During shopping for Christmas, Frank and Molly run into each other. This fleeting short moment will start to change their lives, when they recognize each other months later in the train ... See full summary »
Robert De Niro,
A film is being made of a story, set in 19th century England, about Charles, a biologist who's engaged to be married, but who falls in love with outcast Sarah, whose melancholy makes her ... See full summary »
An autobiographical look at the breakup of Ephron's marriage to Carl "All the President's Men" Bernstein that was also a best-selling novel. The Ephron character, Rachel is a food writer at a New York magazine who meets Washington columnist Mark at a wedding and ends up falling in love with him despite her reservations about marriage. They buy a house, have a daughter, and Rachel thinks they are living happily ever after until she discovers that Mark is having an affair while she is waddling around with a second pregnancy.Written by
The movie's just okay--but the song is outstanding!
Let's face it, these aren't the two most likable people on the planet, but that's only because writer Nora Ephron may have been a little too hard on herself. (Actually, she's hard on most everyone in this.) We care about this relationship, and the performances ofthe excellent cast make it intriguing at first, but viewers are just as likely to grow impatient with these characters as they do with each other. It's worth seeing, but a hard film to love.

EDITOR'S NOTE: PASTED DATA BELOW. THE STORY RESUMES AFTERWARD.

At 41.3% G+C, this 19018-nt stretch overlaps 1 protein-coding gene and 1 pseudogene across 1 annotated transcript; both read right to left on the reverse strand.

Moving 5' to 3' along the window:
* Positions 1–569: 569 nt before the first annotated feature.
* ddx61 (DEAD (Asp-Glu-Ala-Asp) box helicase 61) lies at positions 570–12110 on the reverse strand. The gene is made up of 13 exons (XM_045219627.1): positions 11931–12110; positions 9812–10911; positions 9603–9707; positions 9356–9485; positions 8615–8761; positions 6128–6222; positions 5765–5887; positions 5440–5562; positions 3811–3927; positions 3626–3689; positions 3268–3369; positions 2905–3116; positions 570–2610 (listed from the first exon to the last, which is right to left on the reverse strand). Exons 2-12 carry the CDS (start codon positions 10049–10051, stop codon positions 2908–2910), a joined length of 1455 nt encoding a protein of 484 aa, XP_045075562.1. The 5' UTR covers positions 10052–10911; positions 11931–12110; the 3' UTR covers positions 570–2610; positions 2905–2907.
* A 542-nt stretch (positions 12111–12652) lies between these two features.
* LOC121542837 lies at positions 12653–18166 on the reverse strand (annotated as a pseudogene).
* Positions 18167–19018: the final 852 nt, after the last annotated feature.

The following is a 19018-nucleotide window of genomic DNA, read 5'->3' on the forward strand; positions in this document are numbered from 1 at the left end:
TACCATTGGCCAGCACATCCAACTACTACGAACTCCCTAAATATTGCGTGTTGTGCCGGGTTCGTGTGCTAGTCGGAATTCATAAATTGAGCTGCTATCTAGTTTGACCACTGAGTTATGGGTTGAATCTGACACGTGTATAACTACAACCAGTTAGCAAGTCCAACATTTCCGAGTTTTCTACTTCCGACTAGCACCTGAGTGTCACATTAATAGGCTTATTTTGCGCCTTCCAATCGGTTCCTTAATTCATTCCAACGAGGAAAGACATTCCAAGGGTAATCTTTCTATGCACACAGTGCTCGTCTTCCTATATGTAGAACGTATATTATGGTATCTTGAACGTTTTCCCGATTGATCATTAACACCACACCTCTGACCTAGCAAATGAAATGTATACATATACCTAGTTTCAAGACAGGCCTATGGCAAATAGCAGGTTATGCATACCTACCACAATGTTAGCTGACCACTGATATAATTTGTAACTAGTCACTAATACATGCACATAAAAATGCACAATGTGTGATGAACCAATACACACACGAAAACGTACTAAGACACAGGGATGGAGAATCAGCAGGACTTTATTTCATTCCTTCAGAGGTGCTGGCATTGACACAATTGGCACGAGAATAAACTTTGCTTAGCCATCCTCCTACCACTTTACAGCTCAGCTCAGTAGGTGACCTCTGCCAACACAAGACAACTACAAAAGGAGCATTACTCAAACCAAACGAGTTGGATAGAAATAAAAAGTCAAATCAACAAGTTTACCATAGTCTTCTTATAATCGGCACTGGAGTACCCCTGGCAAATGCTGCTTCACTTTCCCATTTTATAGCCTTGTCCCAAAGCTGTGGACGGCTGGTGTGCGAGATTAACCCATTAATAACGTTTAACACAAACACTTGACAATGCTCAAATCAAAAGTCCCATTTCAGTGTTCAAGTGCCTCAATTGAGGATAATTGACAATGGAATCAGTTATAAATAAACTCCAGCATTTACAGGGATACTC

Now, some words about the Carly Simon song, "Coming Around Again." I heard the song before I saw the movie and it no doubt affected my viewing of it. So many movies seem to just tack on any old song at the end credits, but this song really captures the essence of love and marriage and brings out all the emotions of a great film scene in merely a few minutes. I cannot believe the overblown "Take My Breath Away" from "Top Gun" (also overblown) won the 1986 Oscar for Best Original Song, and "Coming Around Again" was not even nominated! Perhaps this is why Carly Simon won her Oscar for "Let the River Run" two years later, to make up for this gross omission. (She would also duet with Streep during the end credits of "Marvin's Room"--an even better film.) The song alone is reason enough to see "Heartburn".
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